Ouija: Origin of Evil — Film Review

Ouija: Origin of Evil 2

Two years ago a horror movie called Ouija was released into theaters, it was met with a heavy negative critical response so I never saw it. The movie made ten times its budget back in the U.S. alone, however, so a sequel was inevitable. Thankfully, that’s all you as an audience need to know going into this movie. After the first film was panned by critics (it currently sits at a staggeringly low 7% on Rotten Tomatoes) the producing companies decided to take the financial success of the film and use it to produce a much better quality product. To do so they brought in talented horror director Mike Flanagan (Oculus) and his writing partner Jeff Howard and the two have successfully, in essence, rebooted the franchise.

To rid himself of any confines or hangups the first film may have caused him, Flanagan takes this new story back to the good old days of 1965 Los Angeles, where it is nearly impossible for a single mother to make a living and support her family. That is just the case here as Alice Zander (Elizabeth Reaser), recently widowed by the death of her husband, tries to keep her family afloat running a business as a fortune teller. She has two daughters, one a budding teenager named Lina (Annalise Basso), and the other a curious adolescent named Doris (Lulu Wilson), and together they “scam” people out of their money by giving them false closure.

What is only an act starts to become real, however, when Alice adds a new prop to her act, the Ouija board. Now her daughter Doris is experiencing a strange supernatural phenomenon, which her mother takes to be communication with her lost husband, but is actually a connection to a much more sinister force. The film tells a straightforward ghost story, using familiar imagery and themes, but is made fresh by a masterful filmmaker. What separates Ouija: Origin of Evil from so many other PG-13 teen scream ghost stories is the amount of care and effort that went into it.

You can see Flanagan’s imprint right away as the film opens on the family in the middle of a “seance”, they are of course running their scam, and we know this from the previews, but the entire scene is still rather intense and the final scare still got me even though I knew it was coming. This is a testament to what he can do with a camera and lighting, and the cinematic scope only widens from here on out.

This also shines through in the period setting of the movie, which is the mid-sixties in Los Angeles. Re-creating this world believably on a major studio movie is a difficult enough task but to do it on a film as small scale as this one is nearly impossible. Leave it up to the talents of Mike Flanagan to get it done though because this movie is absolutely gorgeous. The production design on this film is incredible and completely authentic. There isn’t a moment in the film where you don’t believe it’s the sixties in America.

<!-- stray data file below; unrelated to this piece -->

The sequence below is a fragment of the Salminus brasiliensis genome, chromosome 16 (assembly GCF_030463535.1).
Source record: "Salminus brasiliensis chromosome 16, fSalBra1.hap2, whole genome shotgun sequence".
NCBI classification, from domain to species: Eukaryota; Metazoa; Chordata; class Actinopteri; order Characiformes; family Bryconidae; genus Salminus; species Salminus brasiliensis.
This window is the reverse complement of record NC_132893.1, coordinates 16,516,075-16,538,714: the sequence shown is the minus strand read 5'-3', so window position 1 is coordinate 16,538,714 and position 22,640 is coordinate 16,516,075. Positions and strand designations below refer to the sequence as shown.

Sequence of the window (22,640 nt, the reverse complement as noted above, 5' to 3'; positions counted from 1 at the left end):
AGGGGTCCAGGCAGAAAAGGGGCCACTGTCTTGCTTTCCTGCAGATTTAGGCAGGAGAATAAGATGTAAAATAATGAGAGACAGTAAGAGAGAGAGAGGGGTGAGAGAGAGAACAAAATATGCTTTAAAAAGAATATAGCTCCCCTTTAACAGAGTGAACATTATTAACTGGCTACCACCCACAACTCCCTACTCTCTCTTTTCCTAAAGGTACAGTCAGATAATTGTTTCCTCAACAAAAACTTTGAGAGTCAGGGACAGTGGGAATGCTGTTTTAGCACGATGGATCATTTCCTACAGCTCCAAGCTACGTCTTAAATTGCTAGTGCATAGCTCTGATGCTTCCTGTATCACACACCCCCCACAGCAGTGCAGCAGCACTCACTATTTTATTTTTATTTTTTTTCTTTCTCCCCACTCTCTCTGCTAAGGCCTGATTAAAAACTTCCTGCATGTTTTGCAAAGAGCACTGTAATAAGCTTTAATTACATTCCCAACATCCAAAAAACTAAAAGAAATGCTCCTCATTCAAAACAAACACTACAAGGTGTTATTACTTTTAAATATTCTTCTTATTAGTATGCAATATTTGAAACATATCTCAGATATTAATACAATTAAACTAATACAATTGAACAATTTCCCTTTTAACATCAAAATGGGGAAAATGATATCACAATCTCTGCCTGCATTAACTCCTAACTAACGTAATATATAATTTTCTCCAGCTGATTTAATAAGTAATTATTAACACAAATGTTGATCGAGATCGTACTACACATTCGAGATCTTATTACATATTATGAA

The movie doesn’t set out to change the way paranormal movies are made, it instead just wants to be the best version of what has always been around. In doing that this film succeeds almost flawlessly, they utilize jump scares to their advantage throughout the film, and although they are the source of most of the big scares of the movie they all seem to be exactly what was needed at that moment. They also take full advantage of the fact their story revolves around a creepy, possessed child, which is something that always terrifies me. Lulu Wilson’s performance as Doris will chill you to the core at one moment and then melt your heart the next, it is one of the best child performances of the year hands down.

Lulu is just one of a handful of fantastic performances in this movie, all of which elevate this simple ghost story to a higher level than it has any right to be. Elizabeth Reaser does a fine job as the mother, always selling us on her total belief that what is happening is a good thing, rather than the horror show it turns out to be. Annalise Basso plays the older of the two daughters and is a perfect representation of the youth of the mid-sixties. The real treat is the appearance of Henry Thomas (who you all would know as Elliot from E.T.) as Father Tom, the sole religious figure in the movie and who has multiple great scenes with all of the Zander women.

The interactions between these characters build the movie into something more than your average teen scream. We get characterization for all of them and the paths each of them take help to build the story into something we actually care about, which is rare for studio PG-13 horror. This is what Flanagan does best, just look at his body of work. Films like Hush and Oculus aren’t telling any kind of groundbreaking horror story but instead are telling a compelling human drama in a horror setting.

Ouija: Origin of Evil is a testament to what can be done when the all of the people making a movie actually care about its quality, whereas the first movie was an exercise in the opposite. Mike Flanagan was allowed to come in and do what he wanted with this franchise and in turn gave this property a huge breath of new life. I’ve talked about October needing a new horror franchise to take over and if further sequels could match the quality of this then I’d have no problem letting Hasbro’s Ouija own the holiday for the foreseeable future.

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